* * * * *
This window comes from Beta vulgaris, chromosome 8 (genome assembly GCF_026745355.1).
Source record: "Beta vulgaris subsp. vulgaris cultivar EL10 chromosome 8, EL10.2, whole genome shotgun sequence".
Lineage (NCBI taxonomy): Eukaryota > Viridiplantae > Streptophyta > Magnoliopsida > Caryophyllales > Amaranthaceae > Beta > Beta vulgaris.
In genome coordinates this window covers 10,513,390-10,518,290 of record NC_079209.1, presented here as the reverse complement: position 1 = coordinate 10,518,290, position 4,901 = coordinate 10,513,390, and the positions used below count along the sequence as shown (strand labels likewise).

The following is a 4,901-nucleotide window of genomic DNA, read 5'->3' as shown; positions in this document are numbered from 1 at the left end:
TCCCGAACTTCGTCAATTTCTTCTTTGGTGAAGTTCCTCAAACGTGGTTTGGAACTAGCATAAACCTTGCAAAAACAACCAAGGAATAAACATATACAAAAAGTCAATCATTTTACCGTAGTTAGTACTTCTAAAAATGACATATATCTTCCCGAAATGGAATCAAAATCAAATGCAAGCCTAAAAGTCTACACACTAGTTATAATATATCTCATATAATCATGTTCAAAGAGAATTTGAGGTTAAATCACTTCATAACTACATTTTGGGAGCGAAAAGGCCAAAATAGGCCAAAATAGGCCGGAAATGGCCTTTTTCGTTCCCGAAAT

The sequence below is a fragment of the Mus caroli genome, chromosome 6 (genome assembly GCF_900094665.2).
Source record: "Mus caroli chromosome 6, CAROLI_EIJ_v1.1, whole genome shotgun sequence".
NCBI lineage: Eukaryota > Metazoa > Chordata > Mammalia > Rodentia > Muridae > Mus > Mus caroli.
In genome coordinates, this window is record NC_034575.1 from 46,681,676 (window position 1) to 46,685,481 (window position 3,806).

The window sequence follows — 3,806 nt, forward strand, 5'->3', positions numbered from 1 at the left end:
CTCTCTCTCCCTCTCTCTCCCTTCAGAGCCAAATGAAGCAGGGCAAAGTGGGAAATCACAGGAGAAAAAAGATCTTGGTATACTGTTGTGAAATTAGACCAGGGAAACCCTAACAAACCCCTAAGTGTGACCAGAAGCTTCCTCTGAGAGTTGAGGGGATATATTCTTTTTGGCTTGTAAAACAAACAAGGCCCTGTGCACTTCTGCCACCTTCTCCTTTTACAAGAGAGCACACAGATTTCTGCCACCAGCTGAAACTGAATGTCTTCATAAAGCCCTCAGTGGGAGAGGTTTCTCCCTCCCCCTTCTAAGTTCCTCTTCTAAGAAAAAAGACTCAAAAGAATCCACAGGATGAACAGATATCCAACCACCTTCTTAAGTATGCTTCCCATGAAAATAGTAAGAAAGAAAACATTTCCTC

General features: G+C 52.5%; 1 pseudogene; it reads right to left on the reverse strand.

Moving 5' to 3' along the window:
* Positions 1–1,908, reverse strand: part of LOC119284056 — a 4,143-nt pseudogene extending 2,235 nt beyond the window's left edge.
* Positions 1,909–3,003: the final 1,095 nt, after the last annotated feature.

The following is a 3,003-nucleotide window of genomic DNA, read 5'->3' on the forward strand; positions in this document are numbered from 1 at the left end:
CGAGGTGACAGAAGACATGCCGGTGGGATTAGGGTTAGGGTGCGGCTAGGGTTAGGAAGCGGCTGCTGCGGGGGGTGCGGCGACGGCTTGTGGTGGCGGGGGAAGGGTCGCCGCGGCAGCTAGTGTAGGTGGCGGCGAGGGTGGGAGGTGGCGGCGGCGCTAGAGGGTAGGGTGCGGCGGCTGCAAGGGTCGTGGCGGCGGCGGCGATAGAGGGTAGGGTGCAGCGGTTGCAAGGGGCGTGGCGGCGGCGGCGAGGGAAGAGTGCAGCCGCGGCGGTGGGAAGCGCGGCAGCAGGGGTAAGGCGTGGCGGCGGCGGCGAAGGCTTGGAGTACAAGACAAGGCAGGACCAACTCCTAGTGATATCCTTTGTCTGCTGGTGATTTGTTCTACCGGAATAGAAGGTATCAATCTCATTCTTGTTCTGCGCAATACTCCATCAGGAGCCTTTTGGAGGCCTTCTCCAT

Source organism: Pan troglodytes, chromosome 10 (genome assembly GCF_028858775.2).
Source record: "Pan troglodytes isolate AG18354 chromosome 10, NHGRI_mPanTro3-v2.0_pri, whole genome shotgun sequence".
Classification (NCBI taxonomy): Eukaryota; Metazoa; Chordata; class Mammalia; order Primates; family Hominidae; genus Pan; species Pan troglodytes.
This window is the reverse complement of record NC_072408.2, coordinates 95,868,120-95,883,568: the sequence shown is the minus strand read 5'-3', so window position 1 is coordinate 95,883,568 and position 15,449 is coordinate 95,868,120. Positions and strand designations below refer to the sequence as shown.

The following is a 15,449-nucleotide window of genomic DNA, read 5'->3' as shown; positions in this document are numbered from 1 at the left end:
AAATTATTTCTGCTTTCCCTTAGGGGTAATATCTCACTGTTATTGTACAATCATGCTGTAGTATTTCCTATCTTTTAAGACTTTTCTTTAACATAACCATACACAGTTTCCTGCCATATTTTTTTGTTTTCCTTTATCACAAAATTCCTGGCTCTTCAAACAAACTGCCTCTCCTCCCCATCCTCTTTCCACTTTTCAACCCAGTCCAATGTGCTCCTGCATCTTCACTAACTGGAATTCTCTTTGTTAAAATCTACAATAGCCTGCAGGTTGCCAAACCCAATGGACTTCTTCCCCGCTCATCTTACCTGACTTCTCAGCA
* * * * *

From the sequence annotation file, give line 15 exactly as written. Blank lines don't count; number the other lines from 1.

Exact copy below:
* Positions 1–1,908, reverse strand: part of LOC119284056 — a 4,143-nt pseudogene extending 2,235 nt beyond the window's left edge.